JOURNAL ARTICLE

MYC family DNA amplification in 126 tumor cell lines from patients with small cell lung cancer

B E Johnson, E Russell, A M Simmons, R Phelps, S M Steinberg, D C Ihde, A F Gazdar
Journal of Cellular Biochemistry. Supplement 1996, 24: 210-7
8806103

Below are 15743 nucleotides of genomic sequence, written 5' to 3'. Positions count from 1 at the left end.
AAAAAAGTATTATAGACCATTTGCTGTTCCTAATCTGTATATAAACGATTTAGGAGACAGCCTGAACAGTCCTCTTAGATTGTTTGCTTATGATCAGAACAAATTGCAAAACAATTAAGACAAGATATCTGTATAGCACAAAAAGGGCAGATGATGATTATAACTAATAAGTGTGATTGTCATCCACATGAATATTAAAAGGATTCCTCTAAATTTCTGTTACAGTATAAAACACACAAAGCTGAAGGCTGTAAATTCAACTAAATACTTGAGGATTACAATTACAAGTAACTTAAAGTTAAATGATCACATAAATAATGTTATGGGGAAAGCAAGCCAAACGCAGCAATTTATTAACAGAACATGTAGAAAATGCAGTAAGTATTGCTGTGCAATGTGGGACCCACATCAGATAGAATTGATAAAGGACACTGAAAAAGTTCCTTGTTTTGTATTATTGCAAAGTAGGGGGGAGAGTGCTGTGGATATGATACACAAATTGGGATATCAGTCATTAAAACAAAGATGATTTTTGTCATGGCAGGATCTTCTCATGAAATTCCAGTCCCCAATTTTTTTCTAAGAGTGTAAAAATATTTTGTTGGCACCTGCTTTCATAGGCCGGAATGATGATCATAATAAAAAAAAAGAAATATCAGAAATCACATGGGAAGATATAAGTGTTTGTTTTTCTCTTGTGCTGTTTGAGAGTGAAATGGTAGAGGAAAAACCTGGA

We identified 126 tumor cell lines established from patients with small cell cancer at the NCI-Navy Medical Oncology Branch from 1977 through 1992. Extensive clinical information was available on 96 patients from whom these cell lines were established. These patients comprised approximately one fourth of the 407 patients treated on prospective therapeutic clinical trials during the same time period. The proportion of tumor cell lines established from previously untreated patients with both limited and extensive stage small cell lung cancer increased during the 16 years of the study (P = 0.008). MYC family DNA amplification was present in 16 of 44 (36%) tumor cell lines established from previously treated patients compared to 7 of 52 (11%) of tumor cell lines established from untreated patients (P = 0.009). MYC DNA amplification in tumor cell lines established from patients previously treated with chemotherapy continued to be associated with shortened survival (P = 0.001). The initiation of a policy to obtain tumor tissue for the purpose of selecting chemotherapeutic agents given to individual patients was associated with an increase in the proportion of patients from whom tumor cell lines could be established for both extensive and limited stage patients (P = 0.0001 and 0.05, respectively).

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